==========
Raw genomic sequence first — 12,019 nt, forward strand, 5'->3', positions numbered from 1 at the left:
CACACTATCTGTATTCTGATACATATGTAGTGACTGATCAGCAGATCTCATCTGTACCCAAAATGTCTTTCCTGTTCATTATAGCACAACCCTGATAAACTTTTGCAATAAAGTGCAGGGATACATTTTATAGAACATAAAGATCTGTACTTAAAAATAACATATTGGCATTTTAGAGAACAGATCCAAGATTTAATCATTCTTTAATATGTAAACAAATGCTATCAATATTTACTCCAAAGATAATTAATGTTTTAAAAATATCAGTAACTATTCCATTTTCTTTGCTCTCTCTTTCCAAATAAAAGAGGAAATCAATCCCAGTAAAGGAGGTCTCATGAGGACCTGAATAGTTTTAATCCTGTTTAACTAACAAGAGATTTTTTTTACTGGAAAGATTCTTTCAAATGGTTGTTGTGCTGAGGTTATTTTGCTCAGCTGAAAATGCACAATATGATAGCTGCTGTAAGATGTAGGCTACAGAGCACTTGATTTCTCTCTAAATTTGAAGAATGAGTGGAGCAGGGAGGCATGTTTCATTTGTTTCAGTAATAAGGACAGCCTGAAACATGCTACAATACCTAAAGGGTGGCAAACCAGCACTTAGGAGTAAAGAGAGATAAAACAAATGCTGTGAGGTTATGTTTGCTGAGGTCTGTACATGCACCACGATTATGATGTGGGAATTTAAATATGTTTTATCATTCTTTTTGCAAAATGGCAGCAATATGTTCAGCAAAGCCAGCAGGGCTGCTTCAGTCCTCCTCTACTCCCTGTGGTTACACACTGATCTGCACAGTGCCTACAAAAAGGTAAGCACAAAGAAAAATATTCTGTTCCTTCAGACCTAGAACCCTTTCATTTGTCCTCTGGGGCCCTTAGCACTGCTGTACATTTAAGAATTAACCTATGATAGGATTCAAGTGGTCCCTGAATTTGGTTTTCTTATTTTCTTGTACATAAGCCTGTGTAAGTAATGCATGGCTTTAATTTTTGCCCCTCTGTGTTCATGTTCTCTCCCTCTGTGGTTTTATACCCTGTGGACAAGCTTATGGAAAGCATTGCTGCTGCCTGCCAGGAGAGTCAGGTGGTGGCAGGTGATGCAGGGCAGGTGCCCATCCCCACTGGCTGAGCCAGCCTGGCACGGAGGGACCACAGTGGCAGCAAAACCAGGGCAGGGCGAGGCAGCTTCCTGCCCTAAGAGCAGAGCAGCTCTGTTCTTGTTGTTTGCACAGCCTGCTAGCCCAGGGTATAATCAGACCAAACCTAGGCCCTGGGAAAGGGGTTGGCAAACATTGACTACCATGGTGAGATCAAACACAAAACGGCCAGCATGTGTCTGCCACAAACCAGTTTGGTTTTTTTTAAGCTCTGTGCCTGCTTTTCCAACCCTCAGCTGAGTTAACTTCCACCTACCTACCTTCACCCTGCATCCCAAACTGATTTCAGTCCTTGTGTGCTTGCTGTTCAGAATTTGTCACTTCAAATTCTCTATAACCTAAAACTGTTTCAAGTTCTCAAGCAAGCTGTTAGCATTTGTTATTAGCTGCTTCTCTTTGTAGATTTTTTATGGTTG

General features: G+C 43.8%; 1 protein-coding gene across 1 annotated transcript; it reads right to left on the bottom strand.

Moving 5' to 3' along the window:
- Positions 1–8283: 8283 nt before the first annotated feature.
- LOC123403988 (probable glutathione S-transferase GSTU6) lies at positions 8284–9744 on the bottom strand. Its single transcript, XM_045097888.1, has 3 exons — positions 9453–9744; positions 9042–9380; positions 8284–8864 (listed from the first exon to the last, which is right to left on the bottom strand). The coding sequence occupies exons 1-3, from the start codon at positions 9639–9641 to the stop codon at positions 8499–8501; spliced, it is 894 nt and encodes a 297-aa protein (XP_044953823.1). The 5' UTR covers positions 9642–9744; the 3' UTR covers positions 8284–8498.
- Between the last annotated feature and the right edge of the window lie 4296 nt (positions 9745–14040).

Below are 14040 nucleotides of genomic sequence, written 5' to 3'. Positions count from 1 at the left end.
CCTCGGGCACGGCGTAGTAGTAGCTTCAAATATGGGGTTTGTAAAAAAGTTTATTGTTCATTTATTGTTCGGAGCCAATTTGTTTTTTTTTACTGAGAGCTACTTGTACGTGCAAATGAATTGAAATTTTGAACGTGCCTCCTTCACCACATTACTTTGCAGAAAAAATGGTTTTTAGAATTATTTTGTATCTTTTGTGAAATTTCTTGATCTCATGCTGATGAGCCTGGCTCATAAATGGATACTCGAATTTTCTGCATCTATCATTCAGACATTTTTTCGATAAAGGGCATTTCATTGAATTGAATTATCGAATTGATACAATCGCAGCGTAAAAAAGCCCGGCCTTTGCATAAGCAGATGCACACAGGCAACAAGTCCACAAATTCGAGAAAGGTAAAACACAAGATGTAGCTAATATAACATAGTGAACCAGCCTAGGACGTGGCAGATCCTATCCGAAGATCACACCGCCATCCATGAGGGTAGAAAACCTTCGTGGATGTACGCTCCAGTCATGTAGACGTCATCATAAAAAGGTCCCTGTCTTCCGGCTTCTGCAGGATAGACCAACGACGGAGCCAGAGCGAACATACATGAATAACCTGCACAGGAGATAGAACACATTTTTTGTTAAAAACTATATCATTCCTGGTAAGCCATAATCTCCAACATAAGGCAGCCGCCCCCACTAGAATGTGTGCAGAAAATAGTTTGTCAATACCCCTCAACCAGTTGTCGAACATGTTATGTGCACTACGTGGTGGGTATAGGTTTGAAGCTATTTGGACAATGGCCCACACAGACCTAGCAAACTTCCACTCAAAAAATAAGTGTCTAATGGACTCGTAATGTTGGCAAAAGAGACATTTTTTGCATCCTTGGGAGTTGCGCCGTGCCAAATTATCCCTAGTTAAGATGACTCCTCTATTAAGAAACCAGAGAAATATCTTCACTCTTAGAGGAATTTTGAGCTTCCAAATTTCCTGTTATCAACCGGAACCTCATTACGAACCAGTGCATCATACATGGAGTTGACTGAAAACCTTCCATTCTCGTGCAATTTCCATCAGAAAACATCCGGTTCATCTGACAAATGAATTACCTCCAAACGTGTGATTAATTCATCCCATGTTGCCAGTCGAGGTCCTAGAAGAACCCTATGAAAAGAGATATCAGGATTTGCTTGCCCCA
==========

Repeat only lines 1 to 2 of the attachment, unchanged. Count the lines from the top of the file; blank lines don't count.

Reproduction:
Raw genomic sequence first — 12,019 nt, forward strand, 5'->3', positions numbered from 1 at the left:
CACACTATCTGTATTCTGATACATATGTAGTGACTGATCAGCAGATCTCATCTGTACCCAAAATGTCTTTCCTGTTCATTATAGCACAACCCTGATAAACTTTTGCAATAAAGTGCAGGGATACATTTTATAGAACATAAAGATCTGTACTTAAAAATAACATATTGGCATTTTAGAGAACAGATCCAAGATTTAATCATTCTTTAATATGTAAACAAATGCTATCAATATTTACTCCAAAGATAATTAATGTTTTAAAAATATCAGTAACTATTCCATTTTCTTTGCTCTCTCTTTCCAAATAAAAGAGGAAATCAATCCCAGTAAAGGAGGTCTCATGAGGACCTGAATAGTTTTAATCCTGTTTAACTAACAAGAGATTTTTTTTACTGGAAAGATTCTTTCAAATGGTTGTTGTGCTGAGGTTATTTTGCTCAGCTGAAAATGCACAATATGATAGCTGCTGTAAGATGTAGGCTACAGAGCACTTGATTTCTCTCTAAATTTGAAGAATGAGTGGAGCAGGGAGGCATGTTTCATTTGTTTCAGTAATAAGGACAGCCTGAAACATGCTACAATACCTAAAGGGTGGCAAACCAGCACTTAGGAGTAAAGAGAGATAAAACAAATGCTGTGAGGTTATGTTTGCTGAGGTCTGTACATGCACCACGATTATGATGTGGGAATTTAAATATGTTTTATCATTCTTTTTGCAAAATGGCAGCAATATGTTCAGCAAAGCCAGCAGGGCTGCTTCAGTCCTCCTCTACTCCCTGTGGTTACACACTGATCTGCACAGTGCCTACAAAAAGGTAAGCACAAAGAAAAATATTCTGTTCCTTCAGACCTAGAACCCTTTCATTTGTCCTCTGGGGCCCTTAGCACTGCTGTACATTTAAGAATTAACCTATGATAGGATTCAAGTGGTCCCTGAATTTGGTTTTCTTATTTTCTTGTACATAAGCCTGTGTAAGTAATGCATGGCTTTAATTTTTGCCCCTCTGTGTTCATGTTCTCTCCCTCTGTGGTTTTATACCCTGTGGACAAGCTTATGGAAAGCATTGCTGCTGCCTGCCAGGAGAGTCAGGTGGTGGCAGGTGATGCAGGGCAGGTGCCCATCCCCACTGGCTGAGCCAGCCTGGCACGGAGGGACCACAGTGGCAGCAAAACCAGGGCAGGGCGAGGCAGCTTCCTGCCCTAAGAGCAGAGCAGCTCTGTTCTTGTTGTTTGCACAGCCTGCTAGCCCAGGGTATAATCAGACCAAACCTAGGCCCTGGGAAAGGGGTTGGCAAACATTGACTACCATGGTGAGATCAAACACAAAACGGCCAGCATGTGTCTGCCACAAACCAGTTTGGTTTTTTTTAAGCTCTGTGCCTGCTTTTCCAACCCTCAGCTGAGTTAACTTCCACCTACCTACCTTCACCCTGCATCCCAAACTGATTTCAGTCCTTGTGTGCTTGCTGTTCAGAATTTGTCACTTCAAATTCTCTATAACCTAAAACTGTTTCAAGTTCTCAAGCAAGCTGTTAGCATTTGTTATTAGCTGCTTCTCTTTGTAGATTTTTTATGGTTG